With SPARQL, far more complex queries can be executed than with most other database query languages. For instance, hierarchies can be traversed and aggregated recursively: a geographical taxonomy can then be used to find all documents containing places in a certain region although the region itself is not mentioned explicitly.
Standards-based semantics also helps to make use of already existing knowledge graphs. Many government organisations have made available high-quality taxonomies and semantic graphs by using semantic web standards. These can be picked up easily to extend them with own data and specific knowledge.
Semantic Knowledge Graphs will grow with your needs!
Standards-based semantics provide yet another advantage: it is becoming increasingly simpler to hire skilled people who have been working with standards like RDF, SKOS or SPARQL before. Even so, experienced knowledge engineers and data scientists are a comparatively rare species. Therefore it’s crucial to grow graphs and modelling skills over time. Starting with SKOS and extending an enterprise knowledge graph over time by introducing more schemes and by mapping to other vocabularies and datasets over time is a well established agile procedure model.
A graph-based semantic layer in enterprises can be expanded step-by-step, just like any other network. Analogous to a street network, start first with the main roads, introduce more and more connecting roads, classify streets, places, and intersections by a more and more distinguished classification system. It all comes down to an evolving semantic graph that will serve more and more as a map of your data, content and knowledge assets.
Semantic Knowledge Graphs and your Content Architecture
It’s a matter of fact that semantics serves as a kind of glue between unstructured and structured information and as a foundation layer for data integration efforts. But even for enterprises dealing mainly with documents and text-based assets, semantic knowledge graphs will do a great job.
Semantic graphs extend the functionality of a traditional search index. They don’t simply annotate documents and store occurrences of terms and phrases, they introduce concept-based indexing in contrast to term based approaches. Remember: semantics helps to identify the things behind the strings. The same applies to concept-based search over content repositories: documents get linked to the semantic layer, and therefore the knowledge graph can be used not only for typical retrieval but to classify, aggregate, filter, and traverse the content of documents.
PoolParty combines Machine Learning with Human Intelligence
Semantic knowledge graphs have the potential to innovate data and information management in any organisation. Besides questions around integrability, it is crucial to develop strategies to create and sustain the semantic layer efficiently.
Looking at the broad spectrum of semantic technologies that can be used for this endeavour, they range from manual to fully automated approaches. The promise to derive high-quality semantic graphs from documents fully automatically has not been fulfilled to date. On the other side, handcrafted semantics is error-prone, incomplete, and too expensive. The best solution often lies in a combination of different approaches. PoolParty combines Machine Learning with Human Intelligence: extensive corpus analysis and corpus learning support taxonomists, knowledge engineers and subject matter experts with the maintenance and quality assurance of semantic knowledge graphs and controlled vocabularies. As a result, enterprise knowledge graphs are more complete, up to date, and consistently used.“An Enterprise without a Semantic Layer is like a Country without a Map.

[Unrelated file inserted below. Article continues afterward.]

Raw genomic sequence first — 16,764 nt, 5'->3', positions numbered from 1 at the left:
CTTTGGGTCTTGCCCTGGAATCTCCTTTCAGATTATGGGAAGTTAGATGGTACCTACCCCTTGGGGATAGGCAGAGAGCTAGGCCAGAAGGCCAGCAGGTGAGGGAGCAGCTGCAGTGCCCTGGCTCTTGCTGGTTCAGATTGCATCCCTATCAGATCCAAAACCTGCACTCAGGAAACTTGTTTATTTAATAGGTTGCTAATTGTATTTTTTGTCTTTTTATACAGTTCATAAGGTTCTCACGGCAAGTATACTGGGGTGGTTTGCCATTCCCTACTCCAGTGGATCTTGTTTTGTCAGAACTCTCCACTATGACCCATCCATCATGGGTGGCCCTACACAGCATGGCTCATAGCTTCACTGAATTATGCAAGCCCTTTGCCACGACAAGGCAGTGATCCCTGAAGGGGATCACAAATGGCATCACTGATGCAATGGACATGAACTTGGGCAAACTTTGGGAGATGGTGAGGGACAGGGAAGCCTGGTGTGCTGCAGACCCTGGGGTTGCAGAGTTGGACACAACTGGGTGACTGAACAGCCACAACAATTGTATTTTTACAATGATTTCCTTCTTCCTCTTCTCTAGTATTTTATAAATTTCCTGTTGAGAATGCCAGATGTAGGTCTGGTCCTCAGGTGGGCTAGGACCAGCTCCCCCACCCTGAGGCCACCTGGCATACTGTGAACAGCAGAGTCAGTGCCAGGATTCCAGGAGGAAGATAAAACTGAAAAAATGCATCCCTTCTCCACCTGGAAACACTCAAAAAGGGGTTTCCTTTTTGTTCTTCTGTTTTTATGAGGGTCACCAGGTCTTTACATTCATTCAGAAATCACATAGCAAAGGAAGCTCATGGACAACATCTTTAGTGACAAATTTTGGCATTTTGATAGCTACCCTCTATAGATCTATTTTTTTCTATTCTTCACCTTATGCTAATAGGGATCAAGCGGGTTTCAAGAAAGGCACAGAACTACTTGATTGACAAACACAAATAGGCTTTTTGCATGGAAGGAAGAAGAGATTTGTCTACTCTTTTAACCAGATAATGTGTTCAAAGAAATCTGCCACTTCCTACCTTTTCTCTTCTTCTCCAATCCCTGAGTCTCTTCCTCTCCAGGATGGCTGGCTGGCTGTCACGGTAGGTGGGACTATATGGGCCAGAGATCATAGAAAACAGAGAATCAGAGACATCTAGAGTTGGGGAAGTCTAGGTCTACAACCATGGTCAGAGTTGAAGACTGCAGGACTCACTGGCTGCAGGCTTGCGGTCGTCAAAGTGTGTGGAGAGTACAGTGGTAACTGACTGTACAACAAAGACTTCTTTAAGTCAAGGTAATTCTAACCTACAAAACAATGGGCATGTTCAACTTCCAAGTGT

PoolParty Academy offers three E-Learning tracks that enable customers, partners and individual professionals to learn Semantic Web technologies and PoolParty Semantic Suite in particular.
David Silver gave one of the best tutorials I’ve seen on his group’s recent work in “deep” reinforcement learning. I learned about a few new techniques, including the benefits of asychrononous updates in distributed Q-learning https://arxiv.org/abs/1602.01783, which was presented in more detail at the main conference. The new domains being explored were exciting, as were the improvements made on the computational side. I would love to seen more pointers to some of the related work from the tutorial, particularly given there was such an exciting mix of new techniques and old staples (e.g. experience replay http://www.dtic.mil/dtic/tr/fulltext/u2/a261434.pdf ), but the talk was so information packed it would have been difficult.
Pieter Abbeel gave an outstanding talk in the Abstraction in RL workshop http://rlabstraction2016.wix.com/icml#!schedule/bx34m, and (I heard) another excellent one during the deep learning workshop. It was rumored that Aviv Tamar gave an exciting talk (I believe on this http://arxiv.org/abs/1602.02867) , but I was forced to miss it to see Rong Ge’s https://users.cs.duke.edu/~rongge/ outstanding talk on a new-ish geometric tool for understanding non-convex optimization, the strict saddle. I first read about the approach here http://arxiv.org/abs/1503.02101, but at ICML he and other authors have demonstrated a remarkable number of problems that have this property that enables efficient optimization via an stochastic gradient descent (and other) procedures.This was a theme of ICML— an incredible amount of good material, so much that I barely saw the posters at all because there was nearly always a talk I wanted to see!